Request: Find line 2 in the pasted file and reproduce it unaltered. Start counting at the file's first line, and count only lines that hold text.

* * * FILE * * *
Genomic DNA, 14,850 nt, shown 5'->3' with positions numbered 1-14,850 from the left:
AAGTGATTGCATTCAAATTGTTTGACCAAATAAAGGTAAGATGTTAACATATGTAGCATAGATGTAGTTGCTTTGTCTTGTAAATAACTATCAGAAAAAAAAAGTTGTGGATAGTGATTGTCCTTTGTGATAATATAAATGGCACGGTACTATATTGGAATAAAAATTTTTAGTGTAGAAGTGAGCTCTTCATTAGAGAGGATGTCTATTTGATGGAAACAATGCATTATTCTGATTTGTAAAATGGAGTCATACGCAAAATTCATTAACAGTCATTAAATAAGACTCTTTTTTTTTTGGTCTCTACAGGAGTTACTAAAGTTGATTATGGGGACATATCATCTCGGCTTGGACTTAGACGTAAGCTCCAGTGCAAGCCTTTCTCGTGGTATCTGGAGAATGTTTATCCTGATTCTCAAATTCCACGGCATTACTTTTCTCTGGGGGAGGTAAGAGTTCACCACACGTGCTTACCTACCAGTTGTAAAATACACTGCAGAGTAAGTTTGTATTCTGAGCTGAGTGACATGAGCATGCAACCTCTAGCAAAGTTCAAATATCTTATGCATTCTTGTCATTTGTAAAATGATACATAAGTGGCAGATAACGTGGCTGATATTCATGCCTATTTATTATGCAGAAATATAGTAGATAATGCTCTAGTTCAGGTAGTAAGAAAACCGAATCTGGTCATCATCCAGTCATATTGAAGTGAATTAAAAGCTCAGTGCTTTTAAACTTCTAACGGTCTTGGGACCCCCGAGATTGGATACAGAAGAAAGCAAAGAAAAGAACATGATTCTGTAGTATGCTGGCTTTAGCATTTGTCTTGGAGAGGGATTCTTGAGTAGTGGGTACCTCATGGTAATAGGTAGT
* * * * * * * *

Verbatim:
AAGTGATTGCATTCAAATTGTTTGACCAAATAAAGGTAAGATGTTAACATATGTAGCATAGATGTAGTTGCTTTGTCTTGTAAATAACTATCAGAAAAAAAAAGTTGTGGATAGTGATTGTCCTTTGTGATAATATAAATGGCACGGTACTATATTGGAATAAAAATTTTTAGTGTAGAAGTGAGCTCTTCATTAGAGAGGATGTCTATTTGATGGAAACAATGCATTATTCTGATTTGTAAAATGGAGTCATACGCAAAATTCATTAACAGTCATTAAATAAGACTCTTTTTTTTTTGGTCTCTACAGGAGTTACTAAAGTTGATTATGGGGACATATCATCTCGGCTTGGACTTAGACGTAAGCTCCAGTGCAAGCCTTTCTCGTGGTATCTGGAGAATGTTTATCCTGATTCTCAAATTCCACGGCATTACTTTTCTCTGGGGGAGGTAAGAGTTCACCACACGTGCTTACCTACCAGTTGTAAAATACACTGCAGAGTAAGTTTGTATTCTGAGCTGAGTGACATGAGCATGCAACCTCTAGCAAAGTTCAAATATCTTATGCATTCTTGTCATTTGTAAAATGATACATAAGTGGCAGATAACGTGGCTGATATTCATGCCTATTTATTATGCAGAAATATAGTAGATAATGCTCTAGTTCAGGTAGTAAGAAAACCGAATCTGGTCATCATCCAGTCATATTGAAGTGAATTAAAAGCTCAGTGCTTTTAAACTTCTAACGGTCTTGGGACCCCCGAGATTGGATACAGAAGAAAGCAAAGAAAAGAACATGATTCTGTAGTATGCTGGCTTTAGCATTTGTCTTGGAGAGGGATTCTTGAGTAGTGGGTACCTCATGGTAATAGGTAGT